8 August 1891
London, Aug. 7.
Much excitement was occasioned in the Whitechapel district this morning when the rumor was rapidly passed from mouth to mouth that the dreaded Jack the Ripper had again appeared and committed one of the butcheries that has made his name a household word in this most ill-favored portion of London.
At an early hour this morning, as one of the denizens of Whitechapel, an old woman named Wolfe, was passing through one of the numerous dark alleys with which the region abounds, she was set upon by an unknown man armed with a sharp knife.
The place where the assault was made was a dark and dismal one, and, as the hour was early, the usual prowlers had sought refuge in doorways and under arches, where they lay in drunken stupors.
As rows are of a nightly, almost hourly, occurrence in Whitechapel no attention was paid, if, indeed, any noise was heard to what was of course taken for one of the usual drunken scuffles. The woman was taken to the hospital. and after a time recovered sufficiently to tell of the attack made upon her. She is a German and, unlike the other woman murdered and mutilated in Whitechapel, she was not in the company of the man who attacked her, but was passing along the street when, without warning, the assassin sprang upon her. But for the old woman it was a scuffle for life.
From what can be learned of the circumstances surrounding the attack, it appears that a man whom the people of Whitechapel are firmly convinced was the famous "Ripper", used his knife with fiendish energy. He grasped the woman by the head, and drawing her backward, with one hand across her mouth, silenced the cries she would naturally try to make, while with the other hand he drew his keen-bladed knife across her tightly-drawn throat, inflicting a terrible wound.
Then, using the knife as a dagger, he plunged it into her body again and again. There is a deep wound on the woman's arm, which it is believed was received while she was attempting to ward off the ferocious blows aimed at her body. When released from the grasp of her assailant, the woman dropped to the ground with the blood pouring from her wounds, and when, shortly afterward, she was discovered by a passing policeman, she was unconscious and in a dying condition. She is seventy years old.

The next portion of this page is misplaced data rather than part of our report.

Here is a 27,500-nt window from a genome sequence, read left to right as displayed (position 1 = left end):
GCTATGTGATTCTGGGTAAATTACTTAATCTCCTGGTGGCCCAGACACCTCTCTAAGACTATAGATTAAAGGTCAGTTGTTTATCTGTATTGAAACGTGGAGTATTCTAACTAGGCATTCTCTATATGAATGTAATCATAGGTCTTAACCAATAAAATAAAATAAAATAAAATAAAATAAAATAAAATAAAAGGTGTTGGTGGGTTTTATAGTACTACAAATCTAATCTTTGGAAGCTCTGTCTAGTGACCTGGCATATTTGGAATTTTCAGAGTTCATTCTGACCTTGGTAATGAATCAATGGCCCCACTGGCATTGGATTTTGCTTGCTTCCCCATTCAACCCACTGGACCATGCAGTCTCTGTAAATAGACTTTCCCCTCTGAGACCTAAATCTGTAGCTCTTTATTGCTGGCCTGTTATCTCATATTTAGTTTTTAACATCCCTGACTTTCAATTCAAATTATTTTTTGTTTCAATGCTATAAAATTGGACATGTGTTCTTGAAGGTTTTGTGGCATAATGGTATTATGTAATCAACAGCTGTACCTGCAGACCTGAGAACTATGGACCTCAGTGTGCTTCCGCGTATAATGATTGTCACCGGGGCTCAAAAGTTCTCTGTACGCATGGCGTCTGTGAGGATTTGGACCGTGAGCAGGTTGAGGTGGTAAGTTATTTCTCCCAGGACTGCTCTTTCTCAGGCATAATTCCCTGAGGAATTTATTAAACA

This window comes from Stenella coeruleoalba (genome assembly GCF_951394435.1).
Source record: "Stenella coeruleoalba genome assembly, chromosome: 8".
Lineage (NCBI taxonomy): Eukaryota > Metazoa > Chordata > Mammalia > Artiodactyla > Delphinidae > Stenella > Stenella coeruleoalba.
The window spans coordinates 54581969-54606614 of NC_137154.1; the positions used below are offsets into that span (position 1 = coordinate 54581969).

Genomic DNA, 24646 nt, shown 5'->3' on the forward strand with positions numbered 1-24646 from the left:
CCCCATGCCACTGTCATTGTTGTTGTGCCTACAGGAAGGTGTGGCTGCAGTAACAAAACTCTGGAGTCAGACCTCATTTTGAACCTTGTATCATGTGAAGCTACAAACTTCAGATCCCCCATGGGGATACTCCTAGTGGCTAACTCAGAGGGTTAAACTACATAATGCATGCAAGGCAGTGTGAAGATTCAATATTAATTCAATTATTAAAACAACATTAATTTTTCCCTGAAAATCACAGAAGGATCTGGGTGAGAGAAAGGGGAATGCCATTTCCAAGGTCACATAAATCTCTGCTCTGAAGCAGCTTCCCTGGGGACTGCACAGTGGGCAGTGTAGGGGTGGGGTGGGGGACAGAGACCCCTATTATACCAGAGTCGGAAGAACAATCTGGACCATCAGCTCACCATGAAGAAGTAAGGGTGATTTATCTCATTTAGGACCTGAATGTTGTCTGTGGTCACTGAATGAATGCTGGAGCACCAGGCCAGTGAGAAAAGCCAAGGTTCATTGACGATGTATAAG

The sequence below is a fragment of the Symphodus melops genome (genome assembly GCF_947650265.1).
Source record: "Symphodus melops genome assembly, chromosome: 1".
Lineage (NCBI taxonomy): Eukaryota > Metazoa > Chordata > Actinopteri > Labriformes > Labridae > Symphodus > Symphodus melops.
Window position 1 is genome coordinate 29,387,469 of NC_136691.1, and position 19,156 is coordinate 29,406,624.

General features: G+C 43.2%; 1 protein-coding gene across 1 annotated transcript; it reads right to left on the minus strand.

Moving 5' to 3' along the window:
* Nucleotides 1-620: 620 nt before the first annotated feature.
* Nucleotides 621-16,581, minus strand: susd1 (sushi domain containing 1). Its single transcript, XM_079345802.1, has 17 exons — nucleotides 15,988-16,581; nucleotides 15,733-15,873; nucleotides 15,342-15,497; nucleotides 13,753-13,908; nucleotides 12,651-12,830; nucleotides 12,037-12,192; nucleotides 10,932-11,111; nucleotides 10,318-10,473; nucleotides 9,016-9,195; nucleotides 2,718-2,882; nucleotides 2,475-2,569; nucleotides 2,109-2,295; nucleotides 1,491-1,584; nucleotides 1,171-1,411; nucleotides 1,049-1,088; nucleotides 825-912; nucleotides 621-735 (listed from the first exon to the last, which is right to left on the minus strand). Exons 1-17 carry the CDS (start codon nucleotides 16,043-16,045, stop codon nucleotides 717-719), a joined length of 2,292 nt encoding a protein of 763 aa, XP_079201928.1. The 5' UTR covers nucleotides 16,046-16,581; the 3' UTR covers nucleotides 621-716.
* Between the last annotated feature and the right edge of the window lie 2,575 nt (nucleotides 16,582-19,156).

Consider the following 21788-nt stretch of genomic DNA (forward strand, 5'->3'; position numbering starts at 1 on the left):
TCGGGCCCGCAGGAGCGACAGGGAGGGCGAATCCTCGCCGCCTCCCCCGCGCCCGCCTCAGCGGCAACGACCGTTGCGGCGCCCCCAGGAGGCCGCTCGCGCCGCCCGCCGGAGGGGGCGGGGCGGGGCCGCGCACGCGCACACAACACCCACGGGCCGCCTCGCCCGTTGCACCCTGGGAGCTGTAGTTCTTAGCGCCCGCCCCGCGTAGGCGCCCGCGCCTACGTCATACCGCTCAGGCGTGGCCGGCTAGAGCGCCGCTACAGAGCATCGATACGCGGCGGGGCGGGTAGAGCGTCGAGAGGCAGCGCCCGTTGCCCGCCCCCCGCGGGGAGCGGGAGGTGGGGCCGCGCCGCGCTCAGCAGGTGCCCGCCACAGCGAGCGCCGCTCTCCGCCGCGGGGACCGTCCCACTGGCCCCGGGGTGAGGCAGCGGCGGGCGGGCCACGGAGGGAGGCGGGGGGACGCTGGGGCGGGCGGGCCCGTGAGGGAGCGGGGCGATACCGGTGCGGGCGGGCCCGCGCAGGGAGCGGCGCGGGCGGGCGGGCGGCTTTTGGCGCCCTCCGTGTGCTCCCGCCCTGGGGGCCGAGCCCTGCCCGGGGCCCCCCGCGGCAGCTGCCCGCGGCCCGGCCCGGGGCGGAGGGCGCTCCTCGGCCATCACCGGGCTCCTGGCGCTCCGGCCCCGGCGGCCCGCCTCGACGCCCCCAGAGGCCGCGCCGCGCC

The police are, as usual, hunting for some clue that will lead to the identification of the murderer, but, as in all the other Whitechapel crimes, the assassin has disappeared, leaving no trace, save his mutilated victim. She saw the glitter of the upraised steel blade, but was unable to escape from the grasp of her assailant. She raised her arm to defend her throat from the sweeping blow aimed at her, and it was through this movement that the wound in her arm was received. When her assailant released her from his grasp she fell upon a doorstep.
Despite her terrible injuries, she still retained possession of her senses, and though the wound in her throat was bleeding profusely, she was able to articulate, the weapon not having reached her windpipe. Several persons passed while she was lying on the doorstep, and though they endeavored to ascertain what the trouble was, she could not speak English sufficiently well to make them understand that an attempt had been made to murder her.
It is understood that the police found a razor covered with blood near the scene of the crime. The wound in the woman's throat could have caused by a razor as could also the deep cut in her arm, but from the nature of the other wounds, it is believed they were caused by either a knife or a dagger, as they appear to be stab wounds, and not such as would have been made with a razor.
One man has been taken into custody on suspicion of being the assassin, but the evidence against him is very weak and no importance is attached to his arrest.